Participation in Italy is not a problem. Registered players have increased from 25,000 in 2000, the year Italy was admitted to the Six Nations, to 110,282. But the nurturing and identification of talent is an issue.

"Take Bath No 8 Zach Mercer and our 20-year-old flanker, Giovanni Licata (who will start against England)," said O'Shea.

"Zach will have had a thorough grounding through schools, clubs and family from a young age, playing all sorts of sport. Giovanni is a part-time policeman. That doesn't make one system right or wrong. But it does mean that we have to find these players ourselves and put the rugby education into them. These are not problems for us, they are challenges. "

O'Shea has monthly meetings with the two franchises - "so we can all work together and not in silos, making it all more joined-up" - a development that has persuaded the Celts to agree to long-term investment in them for five years in the PRO14.

"Our national coach is a figurehead in all this," said Ascione, who wants O'Shea to extend his contract beyond 2020. "For the first time before Conor's appointment we actually made a profile of what we wanted. "

So much for the backdrop. O'Shea does not want any sympathy for Italy's difficulties. And he is fully aware that the clamour for Italy's putative relegation from the Six Nations would grow in volume were there to be another championship whitewash with hefty losses.

"Rugby needs expansion not constriction," said O'Shea. "I want a great Italy. I want a great Georgia. A great Samoa. Rugby World Cups have to be competitive. Countries need support. "

Yet O'Shea knows that Sunday night in the Stadio Olimpico will be testing if, as has always happened, England win.

"In the aftermath, I'll be emotional, drained and difficult," acknowledged O'Shea. "We all have to be unbelievably resilient in Italian rugby. It would be so easy not to put your head above the parapet. But everyone does. Is Sergio (Parisse) not deflated after a defeat? Of course, he is. But he dusts himself down and gets on with it. Look, I would be depressed about the whole situation if I didn't see change. But I do. I'm as passionate, in fact, more passionate than when I took over 18 months ago."

O'Shea lives in Sirmione on Lake Garda with his wife and two daughters, a beautiful spot in its own right but chosen as it is halfway between the two franchises in Treviso and Parma.

The Irishman does not go at things half-heartedly. He had Italian lessons before he arrived, a practice he continues and has even paid €1,700 from his own pocket for week-long intensive Italian courses taken in Florence where part of the methodology is to cross-examine him as if he were in a hostile press conference.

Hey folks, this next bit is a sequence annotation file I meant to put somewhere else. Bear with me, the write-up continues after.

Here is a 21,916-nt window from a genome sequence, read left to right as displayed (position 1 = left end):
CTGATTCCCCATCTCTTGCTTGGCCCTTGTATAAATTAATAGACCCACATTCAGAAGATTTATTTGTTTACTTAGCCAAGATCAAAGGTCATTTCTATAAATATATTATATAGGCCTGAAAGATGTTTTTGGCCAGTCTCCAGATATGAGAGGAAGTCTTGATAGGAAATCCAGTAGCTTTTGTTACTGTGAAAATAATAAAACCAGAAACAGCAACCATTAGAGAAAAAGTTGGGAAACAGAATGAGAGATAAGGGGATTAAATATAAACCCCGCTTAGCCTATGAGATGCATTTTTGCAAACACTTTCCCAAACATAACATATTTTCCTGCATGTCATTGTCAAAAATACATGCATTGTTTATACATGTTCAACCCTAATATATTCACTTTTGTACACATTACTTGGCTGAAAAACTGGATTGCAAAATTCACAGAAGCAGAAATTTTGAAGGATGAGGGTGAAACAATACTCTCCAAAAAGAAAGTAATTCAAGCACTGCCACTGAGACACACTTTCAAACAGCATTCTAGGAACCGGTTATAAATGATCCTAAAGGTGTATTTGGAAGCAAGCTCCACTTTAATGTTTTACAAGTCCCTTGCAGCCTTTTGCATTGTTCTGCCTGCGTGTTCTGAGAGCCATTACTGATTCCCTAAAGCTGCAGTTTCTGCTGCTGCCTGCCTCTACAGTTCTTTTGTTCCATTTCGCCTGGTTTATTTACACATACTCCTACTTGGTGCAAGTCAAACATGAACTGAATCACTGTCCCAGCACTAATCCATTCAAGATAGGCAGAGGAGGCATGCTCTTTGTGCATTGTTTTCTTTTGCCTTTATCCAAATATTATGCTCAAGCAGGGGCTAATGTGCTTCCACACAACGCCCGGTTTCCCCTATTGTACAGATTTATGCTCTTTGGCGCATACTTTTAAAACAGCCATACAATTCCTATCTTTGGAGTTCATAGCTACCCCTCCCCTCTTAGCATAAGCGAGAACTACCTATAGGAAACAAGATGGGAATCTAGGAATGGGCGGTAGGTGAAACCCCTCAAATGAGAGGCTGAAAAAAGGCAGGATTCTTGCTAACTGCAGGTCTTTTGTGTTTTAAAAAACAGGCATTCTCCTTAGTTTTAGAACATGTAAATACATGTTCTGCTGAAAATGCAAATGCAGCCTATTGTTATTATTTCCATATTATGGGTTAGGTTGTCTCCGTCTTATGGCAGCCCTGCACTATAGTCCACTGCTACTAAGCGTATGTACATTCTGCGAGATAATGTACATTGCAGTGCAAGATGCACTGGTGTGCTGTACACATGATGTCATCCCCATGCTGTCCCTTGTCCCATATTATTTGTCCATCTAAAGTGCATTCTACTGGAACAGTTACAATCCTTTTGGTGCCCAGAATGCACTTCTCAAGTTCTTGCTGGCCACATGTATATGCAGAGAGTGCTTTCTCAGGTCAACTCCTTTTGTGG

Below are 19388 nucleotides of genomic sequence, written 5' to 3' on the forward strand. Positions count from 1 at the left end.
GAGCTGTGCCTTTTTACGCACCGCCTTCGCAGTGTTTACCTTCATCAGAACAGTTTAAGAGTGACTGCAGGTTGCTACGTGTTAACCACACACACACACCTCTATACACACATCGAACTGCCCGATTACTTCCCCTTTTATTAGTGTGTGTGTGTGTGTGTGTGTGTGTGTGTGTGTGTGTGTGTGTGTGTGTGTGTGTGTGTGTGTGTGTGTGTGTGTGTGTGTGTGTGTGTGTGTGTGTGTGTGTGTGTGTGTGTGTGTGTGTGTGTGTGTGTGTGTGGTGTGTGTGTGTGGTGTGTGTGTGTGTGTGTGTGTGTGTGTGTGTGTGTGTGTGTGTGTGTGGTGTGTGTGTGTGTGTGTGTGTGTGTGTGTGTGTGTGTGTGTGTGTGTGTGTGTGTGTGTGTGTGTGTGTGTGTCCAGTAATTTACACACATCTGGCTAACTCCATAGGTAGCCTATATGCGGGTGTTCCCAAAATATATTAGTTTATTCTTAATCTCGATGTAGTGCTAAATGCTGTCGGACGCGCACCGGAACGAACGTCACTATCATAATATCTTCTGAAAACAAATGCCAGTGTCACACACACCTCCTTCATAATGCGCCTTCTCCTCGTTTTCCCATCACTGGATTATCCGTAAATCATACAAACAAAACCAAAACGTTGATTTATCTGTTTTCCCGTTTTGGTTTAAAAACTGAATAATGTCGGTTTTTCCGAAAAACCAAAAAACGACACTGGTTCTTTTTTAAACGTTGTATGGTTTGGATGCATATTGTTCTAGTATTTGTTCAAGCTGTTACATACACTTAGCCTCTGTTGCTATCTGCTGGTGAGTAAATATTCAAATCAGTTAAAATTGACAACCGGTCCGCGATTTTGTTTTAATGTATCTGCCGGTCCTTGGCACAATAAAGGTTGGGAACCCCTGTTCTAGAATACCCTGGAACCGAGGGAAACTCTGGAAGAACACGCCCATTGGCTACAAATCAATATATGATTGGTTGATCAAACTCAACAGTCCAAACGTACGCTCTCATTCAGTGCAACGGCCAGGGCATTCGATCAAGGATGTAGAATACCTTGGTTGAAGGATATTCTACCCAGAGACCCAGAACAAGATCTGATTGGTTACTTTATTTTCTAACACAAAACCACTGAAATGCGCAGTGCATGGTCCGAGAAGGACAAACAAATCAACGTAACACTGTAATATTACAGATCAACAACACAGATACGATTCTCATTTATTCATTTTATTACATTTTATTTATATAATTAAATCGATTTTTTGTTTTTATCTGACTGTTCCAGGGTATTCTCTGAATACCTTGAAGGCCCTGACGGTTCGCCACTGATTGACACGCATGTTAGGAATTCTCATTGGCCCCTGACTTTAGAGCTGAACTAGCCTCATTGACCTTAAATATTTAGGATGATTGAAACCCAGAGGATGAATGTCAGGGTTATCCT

There is no sense of despondency in and around the camp, only shared resolve. Former Leicester and Italy prop, shaggy-haired Martin Castrogiovanni, drops by with a sausage-dog puppy in tow, still a Pied Piper figure as Parisse and pals gather for a coffee and chat. They all know that bonding and pride in the jersey will take them only so far.

But things are beginning to happen, be it the Pro14 commitment or the fact that All Black coaching guru Wayne Smith will have a short-term consultancy role. Earlier in the day, Parisse had taken time to meet-and-greet all the Italian Federation staff and pose for selfies.

The entire squad was present to hear an address from the 'Seb Coe of Italian sport', Coni president, Giovanni Malago, extolling the impact of rugby and the Six Nations in Rome. Giant posters of Azzurri players adorn buildings in the city while 'La Gazzetta dello Sport' reported Malago's presence at a rugby event with a bracing headline: "Italia, e il momento di rischiare" ("Italy, now is the time to take risks").

Certainly there will be no repeat of the no-ruck strategy, dubbed 'The Fox,' that flummoxed England last year.

"There was a major over-reaction to that, to the extent that they amended the law which is ridiculous as it has led to more contacts at the breakdown," said O'Shea.

"What I can promise you is young, vibrant Italian players such as Licata, (full-back/wing) Matteo Minozzi and (back-row forward) Renato Giammarioli will be giving it their all. England are coming here to blow us off the park, to play at an intensity that they believe we can't live with. We'll be ready."

For that, and for many other challenges. (© Daily Telegraph, London)